IT HAPPENED TO ME
Ear Some Advice
When it comes to equalising, don't ignore the warning signs
It was early autumn and I went diving with a couple of friends in a lake near my home in Feldkirch, Austria. It was my hundred-and-something dive, and the site we chose is one of my favourite lakes, not so much for what there is underwater, but because it's a pretty spot. We'd dived there many times before, and this day there were four of us: an instructor, two friends of mine (one woman, one man) and myself.
We did two nice dives. There are two shipwrecks in the lake which we explored. The visibility was okay, and we were enjoying our time and our diving.
After a short break, we decided to go for a third dive. This time I asked my friends if we could switch buddies. After diving with my female friend for two dives, I wanted to do the third dive with my other friend. We decided my instructor and his buddy would dive in front, with my buddy and I following them.
We started our dive and when we reached about 12m, I felt pressure in my right ear. I'd never had any serious problems with my ears or with clearing my ears before - not on the two previous dives that day, nor on any dive before that. So I just carried on descending. I slowed down a little, though.
A few metres deeper, I decided I couldn’t go any further as by this point my ear was really aching. Now I guess my buddy made a small mistake, too. He wasn’t close to me. In fact, he was about a metre deeper than I was – too far away for me to reach out to him.
I wanted to go back up, but I felt like I had to get my buddy's attention and tell him. As I couldn’t reach him from where I was, I clenched my teeth and went down. The very moment I reached out to him (at about 16m) – boom! I literally heard my eardrum burst. It didn’t hurt, though; the only thing I felt was dizziness. I couldn’t tell where left, right, up or down was.
I grabbed hold of my buddy and with my other hand waved a circle in front of my eyes, which was supposed to tell him that I felt dizzy. Then I just held onto him.
At that moment I was very glad we'd both done so much training: how many times had we practised rescues and bringing our buddies back up to the surface? It was worth it, because that’s exactly what my buddy did. I just kept my eyes closed and held onto him. Back on the surface I felt like everything was okay. I wasn’t dizzy anymore, I could hear, everything seemed fine. But luckily my buddy took the lead and made me get out of the water. Soon I started shaking. Usually, my friend isn’t the caring sort, but at that moment, he really looked after me.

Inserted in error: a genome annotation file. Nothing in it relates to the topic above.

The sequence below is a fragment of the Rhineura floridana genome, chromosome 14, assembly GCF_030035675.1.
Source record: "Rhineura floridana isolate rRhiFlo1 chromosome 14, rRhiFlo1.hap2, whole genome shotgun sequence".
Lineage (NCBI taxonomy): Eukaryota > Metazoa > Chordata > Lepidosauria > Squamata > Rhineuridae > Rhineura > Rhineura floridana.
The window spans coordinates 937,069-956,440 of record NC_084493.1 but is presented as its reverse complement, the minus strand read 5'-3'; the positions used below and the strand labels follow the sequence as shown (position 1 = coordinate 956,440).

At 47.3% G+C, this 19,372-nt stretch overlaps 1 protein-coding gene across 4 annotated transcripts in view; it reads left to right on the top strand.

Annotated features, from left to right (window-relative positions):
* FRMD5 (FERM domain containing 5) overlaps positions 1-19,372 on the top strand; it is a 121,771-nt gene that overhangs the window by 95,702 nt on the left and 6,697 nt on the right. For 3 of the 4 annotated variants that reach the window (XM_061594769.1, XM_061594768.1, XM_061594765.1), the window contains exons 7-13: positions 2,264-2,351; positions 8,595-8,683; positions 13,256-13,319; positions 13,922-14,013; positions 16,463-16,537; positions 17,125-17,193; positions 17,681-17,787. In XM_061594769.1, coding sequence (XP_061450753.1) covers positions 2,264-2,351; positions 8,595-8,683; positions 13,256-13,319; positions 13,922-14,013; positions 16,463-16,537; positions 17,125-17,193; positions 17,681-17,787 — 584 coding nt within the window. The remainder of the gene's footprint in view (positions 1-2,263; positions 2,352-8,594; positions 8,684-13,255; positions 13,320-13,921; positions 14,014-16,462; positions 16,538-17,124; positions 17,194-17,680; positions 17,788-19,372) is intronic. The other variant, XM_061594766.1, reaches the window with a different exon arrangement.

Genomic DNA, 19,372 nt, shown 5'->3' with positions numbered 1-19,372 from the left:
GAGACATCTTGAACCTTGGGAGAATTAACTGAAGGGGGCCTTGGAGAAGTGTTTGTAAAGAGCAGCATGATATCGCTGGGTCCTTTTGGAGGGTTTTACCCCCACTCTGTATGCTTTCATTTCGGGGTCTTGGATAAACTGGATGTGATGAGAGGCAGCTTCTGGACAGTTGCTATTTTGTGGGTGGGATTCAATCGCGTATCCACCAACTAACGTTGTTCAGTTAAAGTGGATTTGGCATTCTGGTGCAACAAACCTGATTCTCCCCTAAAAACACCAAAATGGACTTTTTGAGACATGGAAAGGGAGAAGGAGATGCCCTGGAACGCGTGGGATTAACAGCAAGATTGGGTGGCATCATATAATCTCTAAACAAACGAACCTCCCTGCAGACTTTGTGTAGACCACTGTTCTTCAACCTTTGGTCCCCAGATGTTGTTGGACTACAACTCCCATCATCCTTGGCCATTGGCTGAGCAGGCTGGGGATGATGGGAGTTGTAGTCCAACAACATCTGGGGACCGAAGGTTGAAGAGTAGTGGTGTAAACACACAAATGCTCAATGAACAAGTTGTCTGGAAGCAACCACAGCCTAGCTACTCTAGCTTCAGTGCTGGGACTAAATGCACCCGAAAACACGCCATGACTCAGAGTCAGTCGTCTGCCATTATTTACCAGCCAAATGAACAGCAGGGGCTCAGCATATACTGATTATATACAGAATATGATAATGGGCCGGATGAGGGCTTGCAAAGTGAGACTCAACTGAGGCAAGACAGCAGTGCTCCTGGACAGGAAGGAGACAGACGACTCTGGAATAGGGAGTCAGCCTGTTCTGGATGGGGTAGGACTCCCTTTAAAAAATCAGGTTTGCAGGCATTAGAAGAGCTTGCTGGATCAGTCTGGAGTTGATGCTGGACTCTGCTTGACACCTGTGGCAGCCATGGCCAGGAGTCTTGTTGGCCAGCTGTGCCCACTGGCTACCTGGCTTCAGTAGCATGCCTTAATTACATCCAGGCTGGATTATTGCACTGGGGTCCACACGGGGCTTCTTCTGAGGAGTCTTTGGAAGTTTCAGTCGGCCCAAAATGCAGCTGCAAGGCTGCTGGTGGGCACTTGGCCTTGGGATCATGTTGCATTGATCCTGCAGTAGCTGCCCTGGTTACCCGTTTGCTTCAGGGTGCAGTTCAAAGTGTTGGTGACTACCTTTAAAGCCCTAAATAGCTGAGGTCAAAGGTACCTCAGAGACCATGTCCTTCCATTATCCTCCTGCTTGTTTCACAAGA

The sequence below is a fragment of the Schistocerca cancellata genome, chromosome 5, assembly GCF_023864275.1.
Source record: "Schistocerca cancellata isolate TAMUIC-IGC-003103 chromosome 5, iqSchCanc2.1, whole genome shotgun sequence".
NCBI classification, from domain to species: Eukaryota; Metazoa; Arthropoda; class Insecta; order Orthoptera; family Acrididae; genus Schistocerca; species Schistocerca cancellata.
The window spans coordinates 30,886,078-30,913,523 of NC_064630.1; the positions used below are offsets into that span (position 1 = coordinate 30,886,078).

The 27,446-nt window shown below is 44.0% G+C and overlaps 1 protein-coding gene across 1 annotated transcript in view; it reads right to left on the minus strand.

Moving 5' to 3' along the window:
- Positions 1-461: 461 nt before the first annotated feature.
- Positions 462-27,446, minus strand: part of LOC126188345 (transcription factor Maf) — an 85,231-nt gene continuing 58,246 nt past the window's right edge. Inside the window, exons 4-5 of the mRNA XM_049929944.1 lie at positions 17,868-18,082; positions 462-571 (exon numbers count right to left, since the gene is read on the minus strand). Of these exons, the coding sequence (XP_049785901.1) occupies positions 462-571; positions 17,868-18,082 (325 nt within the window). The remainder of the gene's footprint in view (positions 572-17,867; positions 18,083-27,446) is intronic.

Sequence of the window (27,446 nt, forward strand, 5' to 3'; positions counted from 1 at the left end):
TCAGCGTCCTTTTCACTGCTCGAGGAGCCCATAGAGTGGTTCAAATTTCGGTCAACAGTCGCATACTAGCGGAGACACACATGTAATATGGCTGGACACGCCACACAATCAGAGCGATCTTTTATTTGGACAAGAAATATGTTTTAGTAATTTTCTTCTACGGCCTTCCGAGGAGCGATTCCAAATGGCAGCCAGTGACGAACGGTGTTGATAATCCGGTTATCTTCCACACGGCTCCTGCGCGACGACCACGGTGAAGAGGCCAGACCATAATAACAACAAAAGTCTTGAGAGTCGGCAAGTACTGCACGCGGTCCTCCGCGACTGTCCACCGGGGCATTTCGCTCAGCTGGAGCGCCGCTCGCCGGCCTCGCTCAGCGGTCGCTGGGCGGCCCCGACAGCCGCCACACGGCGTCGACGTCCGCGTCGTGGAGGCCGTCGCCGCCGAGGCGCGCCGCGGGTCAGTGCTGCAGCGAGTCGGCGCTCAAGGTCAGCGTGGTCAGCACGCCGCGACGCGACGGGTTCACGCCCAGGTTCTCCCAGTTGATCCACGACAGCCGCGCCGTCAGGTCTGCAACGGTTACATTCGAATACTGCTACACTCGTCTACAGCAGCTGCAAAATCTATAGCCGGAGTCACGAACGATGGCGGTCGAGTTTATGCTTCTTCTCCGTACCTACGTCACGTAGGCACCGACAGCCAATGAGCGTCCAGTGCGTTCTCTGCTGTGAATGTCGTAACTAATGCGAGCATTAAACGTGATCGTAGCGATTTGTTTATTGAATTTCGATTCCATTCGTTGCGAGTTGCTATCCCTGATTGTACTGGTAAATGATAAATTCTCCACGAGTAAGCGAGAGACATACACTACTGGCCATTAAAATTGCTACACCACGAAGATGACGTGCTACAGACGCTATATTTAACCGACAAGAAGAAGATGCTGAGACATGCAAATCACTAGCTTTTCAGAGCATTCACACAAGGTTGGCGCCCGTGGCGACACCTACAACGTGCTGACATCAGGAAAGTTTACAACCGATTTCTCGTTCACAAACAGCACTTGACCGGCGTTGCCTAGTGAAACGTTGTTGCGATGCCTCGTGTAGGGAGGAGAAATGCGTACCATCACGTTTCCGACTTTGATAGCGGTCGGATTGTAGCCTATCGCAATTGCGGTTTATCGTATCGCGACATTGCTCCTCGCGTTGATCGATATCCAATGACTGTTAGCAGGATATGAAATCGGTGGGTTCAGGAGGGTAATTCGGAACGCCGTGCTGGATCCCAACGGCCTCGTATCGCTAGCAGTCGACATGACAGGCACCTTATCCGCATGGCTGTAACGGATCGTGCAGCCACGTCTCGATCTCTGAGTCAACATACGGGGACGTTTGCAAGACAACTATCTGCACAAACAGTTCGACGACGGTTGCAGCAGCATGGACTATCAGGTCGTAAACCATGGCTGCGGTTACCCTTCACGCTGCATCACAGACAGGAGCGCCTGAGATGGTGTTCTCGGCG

When our buddies got back from their dive, we didn’t tell them the whole truth for neither of us realised the severity of the situation.
On the way home in the car it got harder for me to hear and understand what people said. And a weird, reddish fluid was coming out of my ear.
The next day I went to see an ear doctor who confirmed my eardrum was perforated. There were two big clefts. The cold water had got into my tympanic cavity - my middle ear. This caused my dizziness and lack of orientation.
My hearing suffered and I had to go through hundreds of listening tests. I also couldn't get my ear wet three months and it was another month before I was allowed to dive in the pool, and even longer before I got the all-clear to dive in open water.
Though I’d never want to go through this experience again, I'm grateful for the lessons it taught me. My first mistake that day was continuing to descend when I felt pain in my ears. I should've stayed where I was, or even ascended. My next was trying to reach my buddy when he was a metre below me – could I not have waited until he checked on me? I could even have tried to get his attention using my torch or by waving my fin at him.
My buddy learnt a lesson too, about keeping close to your buddy, and later blamed himself for the incident. But I feel lucky he was by my side that day because he helped me out and prevented the situation escalating.